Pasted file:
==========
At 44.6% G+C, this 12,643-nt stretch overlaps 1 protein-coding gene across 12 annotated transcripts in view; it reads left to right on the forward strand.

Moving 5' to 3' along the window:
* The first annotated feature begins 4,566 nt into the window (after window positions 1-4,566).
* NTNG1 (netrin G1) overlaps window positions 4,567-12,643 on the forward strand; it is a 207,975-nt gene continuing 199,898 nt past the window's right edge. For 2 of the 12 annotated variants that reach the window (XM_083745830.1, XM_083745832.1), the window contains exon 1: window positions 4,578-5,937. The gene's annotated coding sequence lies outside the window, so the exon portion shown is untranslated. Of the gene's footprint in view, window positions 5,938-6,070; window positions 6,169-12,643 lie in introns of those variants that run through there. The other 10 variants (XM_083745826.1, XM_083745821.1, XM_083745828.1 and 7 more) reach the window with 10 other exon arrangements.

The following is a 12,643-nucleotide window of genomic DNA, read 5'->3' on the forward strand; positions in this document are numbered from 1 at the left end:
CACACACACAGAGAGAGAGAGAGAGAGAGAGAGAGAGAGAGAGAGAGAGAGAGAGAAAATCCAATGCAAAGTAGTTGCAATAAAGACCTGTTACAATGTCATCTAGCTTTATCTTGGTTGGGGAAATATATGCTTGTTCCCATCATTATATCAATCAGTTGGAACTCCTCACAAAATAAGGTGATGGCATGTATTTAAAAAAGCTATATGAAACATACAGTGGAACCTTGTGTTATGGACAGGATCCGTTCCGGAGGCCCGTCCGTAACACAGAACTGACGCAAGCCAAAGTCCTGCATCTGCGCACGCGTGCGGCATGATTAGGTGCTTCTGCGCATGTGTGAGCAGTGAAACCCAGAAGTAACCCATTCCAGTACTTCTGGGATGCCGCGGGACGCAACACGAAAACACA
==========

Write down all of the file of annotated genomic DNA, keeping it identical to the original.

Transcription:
At 44.6% G+C, this 12,643-nt stretch overlaps 1 protein-coding gene across 12 annotated transcripts in view; it reads left to right on the forward strand.

Moving 5' to 3' along the window:
* The first annotated feature begins 4,566 nt into the window (after window positions 1-4,566).
* NTNG1 (netrin G1) overlaps window positions 4,567-12,643 on the forward strand; it is a 207,975-nt gene continuing 199,898 nt past the window's right edge. For 2 of the 12 annotated variants that reach the window (XM_083745830.1, XM_083745832.1), the window contains exon 1: window positions 4,578-5,937. The gene's annotated coding sequence lies outside the window, so the exon portion shown is untranslated. Of the gene's footprint in view, window positions 5,938-6,070; window positions 6,169-12,643 lie in introns of those variants that run through there. The other 10 variants (XM_083745826.1, XM_083745821.1, XM_083745828.1 and 7 more) reach the window with 10 other exon arrangements.

The following is a 12,643-nucleotide window of genomic DNA, read 5'->3' on the forward strand; positions in this document are numbered from 1 at the left end:
CACACACACAGAGAGAGAGAGAGAGAGAGAGAGAGAGAGAGAGAGAGAGAGAGAGAAAATCCAATGCAAAGTAGTTGCAATAAAGACCTGTTACAATGTCATCTAGCTTTATCTTGGTTGGGGAAATATATGCTTGTTCCCATCATTATATCAATCAGTTGGAACTCCTCACAAAATAAGGTGATGGCATGTATTTAAAAAAGCTATATGAAACATACAGTGGAACCTTGTGTTATGGACAGGATCCGTTCCGGAGGCCCGTCCGTAACACAGAACTGACGCAAGCCAAAGTCCTGCATCTGCGCACGCGTGCGGCATGATTAGGTGCTTCTGCGCATGTGTGAGCAGTGAAACCCAGAAGTAACCCATTCCAGTACTTCTGGGATGCCGCGGGACGCAACACGAAAACACA